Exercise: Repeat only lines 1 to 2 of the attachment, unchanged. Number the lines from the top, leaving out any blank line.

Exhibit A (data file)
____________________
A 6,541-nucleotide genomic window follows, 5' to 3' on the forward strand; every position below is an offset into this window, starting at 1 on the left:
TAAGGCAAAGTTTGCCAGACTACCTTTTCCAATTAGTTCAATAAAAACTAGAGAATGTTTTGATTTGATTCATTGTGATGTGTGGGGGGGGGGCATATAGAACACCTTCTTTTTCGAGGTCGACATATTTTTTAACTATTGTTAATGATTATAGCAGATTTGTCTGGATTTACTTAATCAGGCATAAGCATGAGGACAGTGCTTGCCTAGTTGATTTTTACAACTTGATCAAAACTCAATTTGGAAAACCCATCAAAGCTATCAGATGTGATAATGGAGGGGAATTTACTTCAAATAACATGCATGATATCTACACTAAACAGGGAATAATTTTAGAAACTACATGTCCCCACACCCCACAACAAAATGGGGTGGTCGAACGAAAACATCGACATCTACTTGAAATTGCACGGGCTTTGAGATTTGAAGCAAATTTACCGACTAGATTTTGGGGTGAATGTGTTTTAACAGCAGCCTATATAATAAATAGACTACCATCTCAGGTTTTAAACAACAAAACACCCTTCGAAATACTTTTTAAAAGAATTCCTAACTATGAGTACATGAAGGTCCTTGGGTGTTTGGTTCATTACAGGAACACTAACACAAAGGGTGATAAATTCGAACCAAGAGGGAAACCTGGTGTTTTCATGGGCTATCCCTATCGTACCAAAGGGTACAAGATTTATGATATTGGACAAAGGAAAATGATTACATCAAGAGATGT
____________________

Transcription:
A 6,541-nucleotide genomic window follows, 5' to 3' on the forward strand; every position below is an offset into this window, starting at 1 on the left:
TAAGGCAAAGTTTGCCAGACTACCTTTTCCAATTAGTTCAATAAAAACTAGAGAATGTTTTGATTTGATTCATTGTGATGTGTGGGGGGGGGGCATATAGAACACCTTCTTTTTCGAGGTCGACATATTTTTTAACTATTGTTAATGATTATAGCAGATTTGTCTGGATTTACTTAATCAGGCATAAGCATGAGGACAGTGCTTGCCTAGTTGATTTTTACAACTTGATCAAAACTCAATTTGGAAAACCCATCAAAGCTATCAGATGTGATAATGGAGGGGAATTTACTTCAAATAACATGCATGATATCTACACTAAACAGGGAATAATTTTAGAAACTACATGTCCCCACACCCCACAACAAAATGGGGTGGTCGAACGAAAACATCGACATCTACTTGAAATTGCACGGGCTTTGAGATTTGAAGCAAATTTACCGACTAGATTTTGGGGTGAATGTGTTTTAACAGCAGCCTATATAATAAATAGACTACCATCTCAGGTTTTAAACAACAAAACACCCTTCGAAATACTTTTTAAAAGAATTCCTAACTATGAGTACATGAAGGTCCTTGGGTGTTTGGTTCATTACAGGAACACTAACACAAAGGGTGATAAATTCGAACCAAGAGGGAAACCTGGTGTTTTCATGGGCTATCCCTATCGTACCAAAGGGTACAAGATTTATGATATTGGACAAAGGAAAATGATTACATCAAGAGATGT